There is a differentiation between these two Acts as the Official Secrets Act, 1923 was brought in India for keeping things confidential against the functions of the government and the RTI was set up in India to get transparency and responsibility for the activities of the specialists and Government of India. In this way, the genuine contrast between these two is about the activities and move of societies of the two systems. Be that as it may, there are sure arrangements cherished under the RTI Act, which don’t allow the Official Secrets Act to override it for public use and decrease the maltreatment of force. In this manner, RTI isn’t pertinent to all the data and reports of the public authority as the data should be ‘public power’ to come surprisingly close to the RTI Act. As per the provisions of the Right to Information Act, 2005, if there is a conflict between the two laws, the public interest will win. Section 8(2) of the RTI Act, 2005 states that despite anything contained in the arrangements of the Official Secrets Act, 1923, nor any exclusions permissible in the provisions of Section 8(1) of the RTI Act, a public authority has a privilege and is permitted to get to the data and archives, whenever accomplished for the public interest in huge or if the exposure exceeds the damage to the ensured interests.
Further, Section 22 of the RTI Act counts that the provisions of the RTI Act will have impact despite anything against it, as referenced in the OSA, 1923 or some other law for the present, or in any instrument having impact by effect of some other law. Hence, the Right to Information Act is extremely huge in the current situation where a lot of corrupt acts are going on in the exercises of the government offices. The RTI Act was set up with the sole reason to give a privilege to data to residents of the country. Accordingly, the new provisions added to the Right to Information Act guarantee more prominent transparency and responsibility in the activities of the public authority.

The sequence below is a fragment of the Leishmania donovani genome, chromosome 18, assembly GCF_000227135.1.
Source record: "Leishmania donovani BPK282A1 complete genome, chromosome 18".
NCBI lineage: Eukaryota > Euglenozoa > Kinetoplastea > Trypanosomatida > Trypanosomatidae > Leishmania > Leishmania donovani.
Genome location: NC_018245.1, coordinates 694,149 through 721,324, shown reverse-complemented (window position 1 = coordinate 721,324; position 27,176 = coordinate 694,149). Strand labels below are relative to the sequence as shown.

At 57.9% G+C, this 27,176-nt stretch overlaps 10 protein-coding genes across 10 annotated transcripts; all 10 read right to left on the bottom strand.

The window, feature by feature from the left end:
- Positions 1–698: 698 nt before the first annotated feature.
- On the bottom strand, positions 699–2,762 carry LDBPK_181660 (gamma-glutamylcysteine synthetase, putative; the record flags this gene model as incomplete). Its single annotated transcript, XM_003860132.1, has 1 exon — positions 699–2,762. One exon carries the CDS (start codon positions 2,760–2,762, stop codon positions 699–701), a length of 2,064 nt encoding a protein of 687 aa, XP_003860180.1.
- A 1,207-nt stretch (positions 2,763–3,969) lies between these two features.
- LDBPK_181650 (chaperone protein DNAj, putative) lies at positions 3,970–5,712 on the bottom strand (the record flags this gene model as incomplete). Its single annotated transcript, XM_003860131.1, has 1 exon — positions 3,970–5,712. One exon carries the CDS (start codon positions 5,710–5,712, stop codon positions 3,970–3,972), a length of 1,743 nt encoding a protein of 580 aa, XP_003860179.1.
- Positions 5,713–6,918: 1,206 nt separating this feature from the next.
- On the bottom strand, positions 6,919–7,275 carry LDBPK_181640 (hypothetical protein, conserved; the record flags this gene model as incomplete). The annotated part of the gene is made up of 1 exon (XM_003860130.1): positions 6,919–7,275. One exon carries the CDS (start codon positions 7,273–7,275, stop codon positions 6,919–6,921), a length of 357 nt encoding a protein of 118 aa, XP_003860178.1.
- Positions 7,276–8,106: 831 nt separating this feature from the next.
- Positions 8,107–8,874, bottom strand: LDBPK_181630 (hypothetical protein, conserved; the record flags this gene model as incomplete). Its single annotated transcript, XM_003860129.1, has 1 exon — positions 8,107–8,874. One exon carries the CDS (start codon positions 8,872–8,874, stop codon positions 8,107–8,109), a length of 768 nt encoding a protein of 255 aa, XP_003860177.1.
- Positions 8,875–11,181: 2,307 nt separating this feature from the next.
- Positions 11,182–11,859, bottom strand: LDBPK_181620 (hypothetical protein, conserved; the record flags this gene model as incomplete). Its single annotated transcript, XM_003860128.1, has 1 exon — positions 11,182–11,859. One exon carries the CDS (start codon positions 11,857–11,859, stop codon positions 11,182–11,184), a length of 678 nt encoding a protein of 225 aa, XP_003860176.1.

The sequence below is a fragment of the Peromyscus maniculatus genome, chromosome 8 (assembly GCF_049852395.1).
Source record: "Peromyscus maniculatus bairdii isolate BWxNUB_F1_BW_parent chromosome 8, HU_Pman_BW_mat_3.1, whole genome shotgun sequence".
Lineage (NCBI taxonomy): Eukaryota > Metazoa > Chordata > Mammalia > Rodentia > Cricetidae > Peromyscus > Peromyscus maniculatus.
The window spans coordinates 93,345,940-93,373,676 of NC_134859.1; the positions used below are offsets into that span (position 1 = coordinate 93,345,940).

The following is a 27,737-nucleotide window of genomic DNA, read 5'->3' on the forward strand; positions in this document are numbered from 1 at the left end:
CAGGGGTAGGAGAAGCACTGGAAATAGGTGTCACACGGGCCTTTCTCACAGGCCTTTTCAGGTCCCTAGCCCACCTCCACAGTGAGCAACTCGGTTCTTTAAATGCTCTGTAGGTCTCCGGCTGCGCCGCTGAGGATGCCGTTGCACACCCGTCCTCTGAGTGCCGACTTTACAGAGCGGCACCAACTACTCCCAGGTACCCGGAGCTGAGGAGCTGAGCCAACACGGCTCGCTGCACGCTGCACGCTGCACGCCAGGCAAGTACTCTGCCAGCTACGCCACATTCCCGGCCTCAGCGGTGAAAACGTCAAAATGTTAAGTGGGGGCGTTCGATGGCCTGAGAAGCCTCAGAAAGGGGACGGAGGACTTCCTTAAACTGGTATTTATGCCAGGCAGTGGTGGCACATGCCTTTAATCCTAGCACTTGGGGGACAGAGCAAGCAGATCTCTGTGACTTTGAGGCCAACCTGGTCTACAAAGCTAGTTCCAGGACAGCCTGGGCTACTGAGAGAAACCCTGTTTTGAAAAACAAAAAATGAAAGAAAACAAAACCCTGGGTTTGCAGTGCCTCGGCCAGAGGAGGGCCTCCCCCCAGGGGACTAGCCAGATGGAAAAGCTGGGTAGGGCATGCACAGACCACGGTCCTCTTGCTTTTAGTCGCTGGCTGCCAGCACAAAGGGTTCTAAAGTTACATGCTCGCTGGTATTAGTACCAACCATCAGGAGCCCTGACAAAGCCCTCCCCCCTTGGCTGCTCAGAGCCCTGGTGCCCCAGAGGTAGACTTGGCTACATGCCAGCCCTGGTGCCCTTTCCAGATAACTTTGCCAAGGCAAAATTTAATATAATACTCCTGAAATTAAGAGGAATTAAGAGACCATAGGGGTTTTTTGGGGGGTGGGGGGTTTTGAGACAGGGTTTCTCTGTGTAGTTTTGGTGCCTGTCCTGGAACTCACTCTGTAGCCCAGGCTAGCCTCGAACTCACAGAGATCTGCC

The RTI Act, 2005 gives rules to the government and states that it is the obligation of the state to illuminate and reveal all the pertinent data and reports before the overall population, with the end goal of good administration and vote-based system. RTI is a principal right ensured under Article 19(1) of the Constitution of India. Along these lines, the residents of the nation reserve the option to have data with respect to the tasks of the public authority. The significant disadvantage of OSA is that there is an absence of definition of the term ‘mystery’ in the Act, and the public authority has the ability to proclaim any data or reports as mystery. The OSA generally promotes secrecy and privacy in government tasks which is against the provisions of the RTI. In some cases, records which are by and large saved aside with the end goal of mystery are essential in carrying it to the public notification. On each occasion, the OSA hampers the majority rules system in the public arena. Further, it is likewise certain that arrangements of the RTI abrogate the OSA. The provisions of OSA are in the way of RTI and there are a great deal of inconsistencies between the two laws.